LOS ANGELES (Hollywood Reporter) - No offense to the red-skinned, gun-wielding, cigar-chomping demon, but he had to rely on several real-life heroes before “Hellboy 2: The Golden Army” could make it to the screen.
The movie, which Universal opens Friday, is the only franchise in recent memory that began at one studio — in this case Columbia — that ended up at another, for which credit goes to the perseverance of filmmaker Guillermo del Toro and producer Larry Gordon. While the occasional TV series (“Buffy the Vampire Slayer,” “Scrubs”) has jumped from one network to another, film studios virtually never let a franchise go to a competitor.
Created by artist Mike Mignola, “Hellboy” was first published in 1993 by Dark Horse Comics and quickly gained attention in Hollywood. Then-fledgling Mexican filmmaker Del Toro expressed interest in an adaptation, which had Gordon attached as a producer.
But while the comic influenced the lighting in Del Toro’s American debut “Mimic,” that movie don’t set the box office on fire.
When Gordon and Dark Horse publisher Mike Richardson began shopping Del Toro’s first “Hellboy” screenplay in 1998, they met with plenty of resistance. Why does he have to be red? Does he need to have a tail? Can we call him something other than Hellboy?
Although they managed to set up the project at Sony-based Revolution Studios, the project continued to face an uphill battle. Executives were reluctant to make the film without a star, pushing such actors as Bruce Willis and Vin Diesel on the filmmakers. With the project stuck in development hell, Del Toro hopped on New Line’s “Blade 2.”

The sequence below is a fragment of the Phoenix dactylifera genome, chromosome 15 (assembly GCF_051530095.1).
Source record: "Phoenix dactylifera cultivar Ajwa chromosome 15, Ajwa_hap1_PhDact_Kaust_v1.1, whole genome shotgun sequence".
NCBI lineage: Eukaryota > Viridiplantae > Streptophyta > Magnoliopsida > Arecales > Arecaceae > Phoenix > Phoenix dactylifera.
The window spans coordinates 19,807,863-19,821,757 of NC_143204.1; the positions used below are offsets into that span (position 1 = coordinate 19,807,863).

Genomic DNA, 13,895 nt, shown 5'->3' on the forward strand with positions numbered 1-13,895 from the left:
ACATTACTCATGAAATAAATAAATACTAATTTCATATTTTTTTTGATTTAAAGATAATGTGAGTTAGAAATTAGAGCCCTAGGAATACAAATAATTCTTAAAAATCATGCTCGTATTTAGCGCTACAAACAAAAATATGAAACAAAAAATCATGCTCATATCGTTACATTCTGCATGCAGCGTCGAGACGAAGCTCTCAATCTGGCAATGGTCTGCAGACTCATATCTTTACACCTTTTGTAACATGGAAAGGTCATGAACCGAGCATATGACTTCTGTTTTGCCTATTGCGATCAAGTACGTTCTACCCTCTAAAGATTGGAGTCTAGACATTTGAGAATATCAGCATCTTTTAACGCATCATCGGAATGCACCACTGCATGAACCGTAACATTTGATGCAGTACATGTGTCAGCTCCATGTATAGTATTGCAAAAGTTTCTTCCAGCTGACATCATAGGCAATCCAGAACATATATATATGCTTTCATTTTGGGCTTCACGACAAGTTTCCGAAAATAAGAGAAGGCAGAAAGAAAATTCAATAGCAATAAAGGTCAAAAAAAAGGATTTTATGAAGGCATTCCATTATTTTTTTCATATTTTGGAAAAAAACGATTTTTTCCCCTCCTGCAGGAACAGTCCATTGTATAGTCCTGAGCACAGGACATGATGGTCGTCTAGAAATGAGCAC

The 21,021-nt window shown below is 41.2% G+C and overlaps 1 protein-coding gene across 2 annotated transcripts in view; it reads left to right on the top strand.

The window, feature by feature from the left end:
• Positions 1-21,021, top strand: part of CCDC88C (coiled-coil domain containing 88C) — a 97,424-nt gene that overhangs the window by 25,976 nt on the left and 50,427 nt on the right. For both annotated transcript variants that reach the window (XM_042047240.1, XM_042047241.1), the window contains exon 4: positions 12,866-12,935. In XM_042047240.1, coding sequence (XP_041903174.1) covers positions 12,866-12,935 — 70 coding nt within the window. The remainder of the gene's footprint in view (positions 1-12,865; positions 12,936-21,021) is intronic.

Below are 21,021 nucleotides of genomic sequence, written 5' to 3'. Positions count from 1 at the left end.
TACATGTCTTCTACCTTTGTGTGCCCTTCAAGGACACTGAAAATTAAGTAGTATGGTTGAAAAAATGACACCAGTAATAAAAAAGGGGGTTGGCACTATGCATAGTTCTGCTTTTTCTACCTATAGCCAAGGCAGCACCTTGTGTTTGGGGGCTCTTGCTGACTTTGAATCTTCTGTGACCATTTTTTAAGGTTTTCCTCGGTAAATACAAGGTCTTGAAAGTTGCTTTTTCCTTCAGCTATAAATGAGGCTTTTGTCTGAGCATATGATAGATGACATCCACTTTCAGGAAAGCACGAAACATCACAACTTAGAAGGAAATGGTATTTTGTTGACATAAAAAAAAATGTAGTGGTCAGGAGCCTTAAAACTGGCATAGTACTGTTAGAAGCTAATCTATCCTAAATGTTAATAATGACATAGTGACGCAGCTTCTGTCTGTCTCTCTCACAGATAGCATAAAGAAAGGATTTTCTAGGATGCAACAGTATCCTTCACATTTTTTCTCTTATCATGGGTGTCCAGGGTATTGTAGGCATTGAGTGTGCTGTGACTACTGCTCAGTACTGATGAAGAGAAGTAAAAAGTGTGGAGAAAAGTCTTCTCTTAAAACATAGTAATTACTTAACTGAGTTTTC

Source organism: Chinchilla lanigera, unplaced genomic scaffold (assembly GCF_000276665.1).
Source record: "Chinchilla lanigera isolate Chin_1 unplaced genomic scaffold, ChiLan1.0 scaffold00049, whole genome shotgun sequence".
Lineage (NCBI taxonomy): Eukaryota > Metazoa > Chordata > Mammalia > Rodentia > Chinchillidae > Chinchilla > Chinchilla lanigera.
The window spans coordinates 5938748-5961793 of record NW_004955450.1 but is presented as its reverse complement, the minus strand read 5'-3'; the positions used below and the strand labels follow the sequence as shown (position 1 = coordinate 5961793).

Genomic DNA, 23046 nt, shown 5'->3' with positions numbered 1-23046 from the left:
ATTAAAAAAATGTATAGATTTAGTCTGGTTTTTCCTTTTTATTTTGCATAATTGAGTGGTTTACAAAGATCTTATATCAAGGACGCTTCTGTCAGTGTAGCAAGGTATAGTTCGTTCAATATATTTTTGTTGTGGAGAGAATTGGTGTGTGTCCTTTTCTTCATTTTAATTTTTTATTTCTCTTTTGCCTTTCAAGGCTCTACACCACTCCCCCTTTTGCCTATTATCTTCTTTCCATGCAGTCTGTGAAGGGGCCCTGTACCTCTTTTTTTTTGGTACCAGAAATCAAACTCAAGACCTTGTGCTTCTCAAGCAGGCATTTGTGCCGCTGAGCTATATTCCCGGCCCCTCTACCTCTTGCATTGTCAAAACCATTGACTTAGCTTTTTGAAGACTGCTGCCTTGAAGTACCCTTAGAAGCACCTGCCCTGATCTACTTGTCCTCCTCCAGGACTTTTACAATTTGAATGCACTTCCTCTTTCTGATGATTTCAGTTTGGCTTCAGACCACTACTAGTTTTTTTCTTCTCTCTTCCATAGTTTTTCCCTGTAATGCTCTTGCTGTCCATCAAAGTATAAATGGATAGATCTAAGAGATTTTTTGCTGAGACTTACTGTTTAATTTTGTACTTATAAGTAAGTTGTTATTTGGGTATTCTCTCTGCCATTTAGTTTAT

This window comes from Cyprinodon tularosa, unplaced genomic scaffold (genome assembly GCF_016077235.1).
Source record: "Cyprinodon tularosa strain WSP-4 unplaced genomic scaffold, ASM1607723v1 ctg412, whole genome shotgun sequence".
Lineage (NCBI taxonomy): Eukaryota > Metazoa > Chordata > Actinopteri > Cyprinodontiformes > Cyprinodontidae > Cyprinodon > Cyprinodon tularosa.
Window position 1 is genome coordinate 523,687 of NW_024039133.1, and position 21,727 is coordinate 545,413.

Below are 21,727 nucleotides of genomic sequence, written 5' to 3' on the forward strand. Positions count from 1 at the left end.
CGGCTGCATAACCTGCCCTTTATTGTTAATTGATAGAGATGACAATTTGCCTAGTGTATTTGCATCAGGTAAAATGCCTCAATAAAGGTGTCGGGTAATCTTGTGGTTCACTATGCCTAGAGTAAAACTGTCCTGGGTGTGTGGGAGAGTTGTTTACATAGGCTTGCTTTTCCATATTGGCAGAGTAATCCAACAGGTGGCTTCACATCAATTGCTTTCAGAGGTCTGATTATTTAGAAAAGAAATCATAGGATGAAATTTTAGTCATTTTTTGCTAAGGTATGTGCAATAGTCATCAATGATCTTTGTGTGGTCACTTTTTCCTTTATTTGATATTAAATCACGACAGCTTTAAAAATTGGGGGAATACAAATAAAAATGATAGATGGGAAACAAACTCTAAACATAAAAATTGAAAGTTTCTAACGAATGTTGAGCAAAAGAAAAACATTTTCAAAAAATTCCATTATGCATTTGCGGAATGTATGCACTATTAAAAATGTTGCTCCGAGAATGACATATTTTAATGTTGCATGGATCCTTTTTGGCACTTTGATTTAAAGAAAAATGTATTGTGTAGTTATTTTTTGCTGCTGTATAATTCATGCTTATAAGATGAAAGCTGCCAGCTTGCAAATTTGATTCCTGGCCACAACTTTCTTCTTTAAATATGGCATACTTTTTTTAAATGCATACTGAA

A week after that action horror movie opened to $32.5 million in March 2002, Revolution greenlighted “Hellboy.”
Just more than two years later, “Hellboy,” starring Ron Perlman as the demon, hit screens. It cost around $60 million and made around $60 million. Even-steven.
Del Toro wanted to do a sequel but Columbia, which had a say in any follow-up under the terms of Revolution’s Sony pact, wasn’t interested. So Del Toro busied himself with other projects, flirting with “Halo” at Universal and “Killing on Carnival Row” at New Line.
Not wanting to give up on “Hellboy 2,” Gordon urged Revolution chief Joe Roth to pry the title out of Columbia’s hands.
That set in motion a series of moves: Revolution owned the title but had to formally check whether the studio wanted to exercise its right to make a sequel. Since Columbia was uninterested, Roth asked permission to let Gordon take the project elsewhere. Columbia, after more meetings, eventually let the title go, thinking that any sequel would only enhance the value of the original “Hellboy.”
None of the other studios were quick to bite, though. “It was not an immediate battle to get it,” Del Toro said.
The story would have ended right there and then if it weren’t for one thing: “Pan’s Labyrinth.”
Del Toro’s passion project began building buzz in mid-2006, and execs started jockeying for his next project. And what did he want to do? That sequel to “Hellboy.”
“He was so dedicated to making a second movie,” said a source close to the production. “If you wanted to be in business with Guillermo, you had to make that film.”
Del Toro shrunk the budget to $85 million and circulated it again. This time, Universal — especially eager to work with international filmmakers — bit. The studio struck a first-look deal with Del Toro and the new “Hellboy” wound up with a trio of owners: Revolution, which retained a small piece, and Gordon and Universal, which split the rest.
“We knew we were doing ‘Hellboy 2” after ‘Pan’ came out,” one source close to both movies said.
The sequel set up shop in the Czech Republic last spring and summer, taking advantage of the country’s film rebate. Del Toro, in an unusual move, fought hard to shoot everything using only first unit photography.
“To have the scope we wanted, at 85 (million dollars), was a f—-ing pain in the ass,” Del Toro said. “It meant really brutal hours, six-day weeks on a 130-day shoot.”
Del Toro and creator Mignola have an idea for a third movie, but that will depend on several factors, not least of which are box office performance and Del Toro’s timetable: The filmmaker is spending the next four to five years working with Peter Jackson on the two “Hobbit” movies.
Summing up the experience of making the sequel, Del Toro was his usual charming and blunt self.
“It was hard as f—-,” he said.